The convergence on this disc of horn-playing composer Gunther Schuller (1925-2015) and tuba virtuoso Aaron Tindall in Concerto No.2 for Contrabass Tuba and Symphony Orchestra (2008) is highly successful. Professional French horn player Schuller’s orchestration skills and affinity for low-registered instruments are evident; at the opening the solo tuba emerges wonderfully from darkness. With the Ithaca College Symphony Orchestra under Jeffrey Meyer, Tindall gives an adept, eloquent recording of this mostly expressionist concerto. Horn-tuba affinity recurs in Dana Wilson’s (b.1946) Concerto for Tuba and Wind Ensemble (2013). It begins with an offstage horn echoing the tuba, and continues with motifs over a minimalist weave. Tindall’s melodic shaping and building together with the Ithaca Wind Ensemble in the second movement is remarkable, but unfortunately the composer’s turn to a jazz finale is awkward.

Harmonien (2006) by Karlheinz Stockhausen (1928-2007) is played here on tuba, not the original bass clarinet. Including a wealth of sounds and processes, it is a solo tour de force for Tindall. The composer’s claims of colour and time-of-day associations do not resonate with me, though. The bold Are You Experienced? for electric tuba, narrator, and chamber orchestra (1987-89) by David Lang (b.1957) would ideally be best experienced live or on DVD. Its imaginative take on the situation of having received a brain injury breaks new ground, and Tindall’s evocation of Jimmy Hendrix’s fuzz-tone guitar on the electric tuba is truly amazing!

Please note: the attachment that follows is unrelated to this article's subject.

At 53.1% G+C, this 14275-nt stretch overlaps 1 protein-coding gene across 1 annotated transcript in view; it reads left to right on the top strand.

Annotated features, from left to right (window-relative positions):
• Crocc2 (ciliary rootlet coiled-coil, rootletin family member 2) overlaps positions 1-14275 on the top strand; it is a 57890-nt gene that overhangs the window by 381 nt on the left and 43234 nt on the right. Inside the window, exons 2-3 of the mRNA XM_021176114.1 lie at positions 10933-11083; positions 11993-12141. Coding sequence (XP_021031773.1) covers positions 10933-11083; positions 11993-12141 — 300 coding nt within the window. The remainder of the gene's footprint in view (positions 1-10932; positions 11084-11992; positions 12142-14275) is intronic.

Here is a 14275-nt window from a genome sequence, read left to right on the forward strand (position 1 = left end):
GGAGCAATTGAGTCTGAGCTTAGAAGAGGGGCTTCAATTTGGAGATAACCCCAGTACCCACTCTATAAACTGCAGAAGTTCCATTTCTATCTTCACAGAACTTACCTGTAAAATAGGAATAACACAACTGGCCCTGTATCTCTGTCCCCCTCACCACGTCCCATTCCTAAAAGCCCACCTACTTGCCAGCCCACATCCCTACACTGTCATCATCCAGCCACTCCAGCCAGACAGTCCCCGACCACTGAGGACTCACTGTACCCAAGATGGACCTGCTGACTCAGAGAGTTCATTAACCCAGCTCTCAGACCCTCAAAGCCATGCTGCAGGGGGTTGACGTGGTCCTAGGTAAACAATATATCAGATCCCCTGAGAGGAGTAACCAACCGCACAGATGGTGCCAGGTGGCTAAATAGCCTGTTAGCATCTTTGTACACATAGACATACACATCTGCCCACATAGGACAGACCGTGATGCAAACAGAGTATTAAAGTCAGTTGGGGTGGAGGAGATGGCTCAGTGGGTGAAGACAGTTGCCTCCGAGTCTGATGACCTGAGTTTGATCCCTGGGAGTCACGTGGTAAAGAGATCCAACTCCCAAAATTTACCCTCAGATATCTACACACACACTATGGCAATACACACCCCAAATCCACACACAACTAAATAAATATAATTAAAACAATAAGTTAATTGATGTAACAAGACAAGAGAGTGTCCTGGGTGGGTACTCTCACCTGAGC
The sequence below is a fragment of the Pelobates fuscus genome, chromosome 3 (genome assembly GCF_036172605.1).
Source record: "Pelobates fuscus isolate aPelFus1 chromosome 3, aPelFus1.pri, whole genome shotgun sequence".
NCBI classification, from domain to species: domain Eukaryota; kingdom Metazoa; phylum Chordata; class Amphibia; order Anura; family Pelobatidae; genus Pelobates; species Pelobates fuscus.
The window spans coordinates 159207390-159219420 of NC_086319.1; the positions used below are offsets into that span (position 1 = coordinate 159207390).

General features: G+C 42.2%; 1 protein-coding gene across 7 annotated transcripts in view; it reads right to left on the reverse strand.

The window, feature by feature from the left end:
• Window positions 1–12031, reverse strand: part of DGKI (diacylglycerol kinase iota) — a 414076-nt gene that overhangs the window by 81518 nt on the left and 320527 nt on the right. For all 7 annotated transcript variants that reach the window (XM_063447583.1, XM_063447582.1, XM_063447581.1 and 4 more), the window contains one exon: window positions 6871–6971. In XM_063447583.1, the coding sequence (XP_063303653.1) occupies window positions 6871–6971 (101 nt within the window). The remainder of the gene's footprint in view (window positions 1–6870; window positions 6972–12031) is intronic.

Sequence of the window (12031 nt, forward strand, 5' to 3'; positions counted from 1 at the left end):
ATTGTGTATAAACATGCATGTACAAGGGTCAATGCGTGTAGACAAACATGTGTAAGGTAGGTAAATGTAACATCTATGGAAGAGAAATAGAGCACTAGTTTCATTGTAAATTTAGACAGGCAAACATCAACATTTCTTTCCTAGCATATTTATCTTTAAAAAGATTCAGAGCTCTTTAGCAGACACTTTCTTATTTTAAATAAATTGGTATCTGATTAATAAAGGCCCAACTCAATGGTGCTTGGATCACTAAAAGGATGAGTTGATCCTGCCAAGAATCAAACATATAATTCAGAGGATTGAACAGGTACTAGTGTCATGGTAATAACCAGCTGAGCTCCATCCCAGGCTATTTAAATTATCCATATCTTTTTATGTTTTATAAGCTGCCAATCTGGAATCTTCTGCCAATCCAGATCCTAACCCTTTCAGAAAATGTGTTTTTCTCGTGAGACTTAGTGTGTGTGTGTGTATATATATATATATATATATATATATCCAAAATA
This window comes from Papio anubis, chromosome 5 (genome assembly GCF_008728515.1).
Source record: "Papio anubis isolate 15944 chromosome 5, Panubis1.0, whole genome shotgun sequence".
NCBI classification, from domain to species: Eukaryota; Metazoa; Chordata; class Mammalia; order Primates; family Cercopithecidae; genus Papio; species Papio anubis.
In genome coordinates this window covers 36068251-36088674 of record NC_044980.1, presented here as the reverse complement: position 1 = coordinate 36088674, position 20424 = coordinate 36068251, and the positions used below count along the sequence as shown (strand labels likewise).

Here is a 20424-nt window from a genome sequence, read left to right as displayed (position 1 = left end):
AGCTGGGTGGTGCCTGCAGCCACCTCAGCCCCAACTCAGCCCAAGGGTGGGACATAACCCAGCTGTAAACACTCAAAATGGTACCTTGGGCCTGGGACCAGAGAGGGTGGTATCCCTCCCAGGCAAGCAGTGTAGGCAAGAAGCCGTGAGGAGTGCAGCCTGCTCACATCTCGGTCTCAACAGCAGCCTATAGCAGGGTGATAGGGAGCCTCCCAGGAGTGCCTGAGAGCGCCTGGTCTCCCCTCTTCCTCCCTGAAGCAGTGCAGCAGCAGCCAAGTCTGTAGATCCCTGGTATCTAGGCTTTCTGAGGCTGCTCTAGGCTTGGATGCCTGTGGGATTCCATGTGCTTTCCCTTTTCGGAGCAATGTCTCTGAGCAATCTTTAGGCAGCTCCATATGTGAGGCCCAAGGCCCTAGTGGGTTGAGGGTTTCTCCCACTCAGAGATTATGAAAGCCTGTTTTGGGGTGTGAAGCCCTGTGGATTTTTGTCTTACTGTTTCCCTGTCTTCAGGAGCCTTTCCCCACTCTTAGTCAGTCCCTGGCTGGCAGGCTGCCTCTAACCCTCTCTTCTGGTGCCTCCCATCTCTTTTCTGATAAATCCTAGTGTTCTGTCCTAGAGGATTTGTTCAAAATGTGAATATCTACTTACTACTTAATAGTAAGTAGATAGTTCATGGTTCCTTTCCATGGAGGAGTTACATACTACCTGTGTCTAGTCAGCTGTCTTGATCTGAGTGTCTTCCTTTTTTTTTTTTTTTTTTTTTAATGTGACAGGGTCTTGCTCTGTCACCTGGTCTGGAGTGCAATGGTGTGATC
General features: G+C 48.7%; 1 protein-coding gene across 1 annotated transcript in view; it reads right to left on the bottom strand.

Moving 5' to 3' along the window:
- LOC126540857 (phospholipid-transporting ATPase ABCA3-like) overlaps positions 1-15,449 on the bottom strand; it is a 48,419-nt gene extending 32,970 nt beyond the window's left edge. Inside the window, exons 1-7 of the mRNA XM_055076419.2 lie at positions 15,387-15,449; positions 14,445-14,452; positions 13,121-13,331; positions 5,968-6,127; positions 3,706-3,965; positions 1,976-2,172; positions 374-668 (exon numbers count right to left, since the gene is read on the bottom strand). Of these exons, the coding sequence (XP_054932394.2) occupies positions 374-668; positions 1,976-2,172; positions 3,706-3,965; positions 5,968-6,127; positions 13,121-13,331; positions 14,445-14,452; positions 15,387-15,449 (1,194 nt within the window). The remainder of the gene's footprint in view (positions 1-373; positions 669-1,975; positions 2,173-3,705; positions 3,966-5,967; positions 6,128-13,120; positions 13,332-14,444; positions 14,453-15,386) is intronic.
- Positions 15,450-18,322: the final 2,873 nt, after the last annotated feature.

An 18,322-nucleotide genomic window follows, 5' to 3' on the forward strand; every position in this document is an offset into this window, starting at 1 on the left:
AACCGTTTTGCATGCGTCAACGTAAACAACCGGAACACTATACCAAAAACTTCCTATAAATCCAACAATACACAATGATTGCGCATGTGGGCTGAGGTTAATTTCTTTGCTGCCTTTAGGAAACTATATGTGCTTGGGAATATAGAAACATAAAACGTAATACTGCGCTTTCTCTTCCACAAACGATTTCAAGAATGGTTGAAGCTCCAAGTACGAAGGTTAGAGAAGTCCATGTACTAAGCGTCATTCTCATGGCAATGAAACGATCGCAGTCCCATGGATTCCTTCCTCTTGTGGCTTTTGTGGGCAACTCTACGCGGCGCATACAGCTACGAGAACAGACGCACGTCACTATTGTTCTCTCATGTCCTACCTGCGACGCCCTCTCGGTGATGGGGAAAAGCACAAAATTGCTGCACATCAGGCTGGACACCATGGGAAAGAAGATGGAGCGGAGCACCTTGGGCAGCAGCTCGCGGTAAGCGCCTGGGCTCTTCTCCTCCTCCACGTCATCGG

Vyacheslav Artyomov – Symphony Gentle Emanation; Tristia II
Russian National Orchestra; Teodor Currentzis; Vladimir Ponkin
Divine Art dda 25144

Artyomov – Symphony on the Threshold of a Bright World; Ave Atque Vale; Ave, Crux Alba
National Philharmonic Orchestra of Russia; Vladimir Ashkenazy
Divine Art dda 25143

07a Artyomov AshkenazyVyacheslav Artyomov was preparing for a life in astrophysics, but these two symphonies (parts of a tetralogy) are unlike The Planets, unless you think of them as uber-Holst: they cause a visceral reaction and suggest a metaphysical cri de cœur. My initial reaction to them was that they sounded like the soundtrack of some 1940s film noir or an original-series Star Trek episode – which is apt, since they embody mystery and the unknown. In his essay, Musica Perennis, the composer said “Serious music is created by the spirit for the Spirit,” and these twin-released CDs reflect his view of music as a mediator between God and man, but also as science. While I find the Threshold of a Bright World symphony more arresting than the Gentle Emanation, they are both accessible, and while Artyomov is often compared to Arvo Pärt, I hear a little more of Rautavaara.

07bArtyomov PonkinThe orchestration in Ave Atque Vale and Gentle Emanation is a little jarring due to the highlighting of the percussion parts. But Ave, Crux Alba, a choral (Helikon Theatre Choir) and orchestral setting of the Hymn of the Knights of Malta, returns to the majesty and mystery Artyomov is known for in his musical quest for spirituality. Tristia II, based on the 19th-century poems of Nikolai Gogol and with spoken parts read by Russian actor Mikhail Philippov, carries on the potential-soundtrack feel and allows us non–Russian speakers to hear the cries of the artist to God for inspiration; the suspense in the middle tracks suggests Him mulling the petitions over.

Both CDs are in memoriam of the composer’s friend and colleague, Mstislav Rostropovich, and both have expansive liner notes.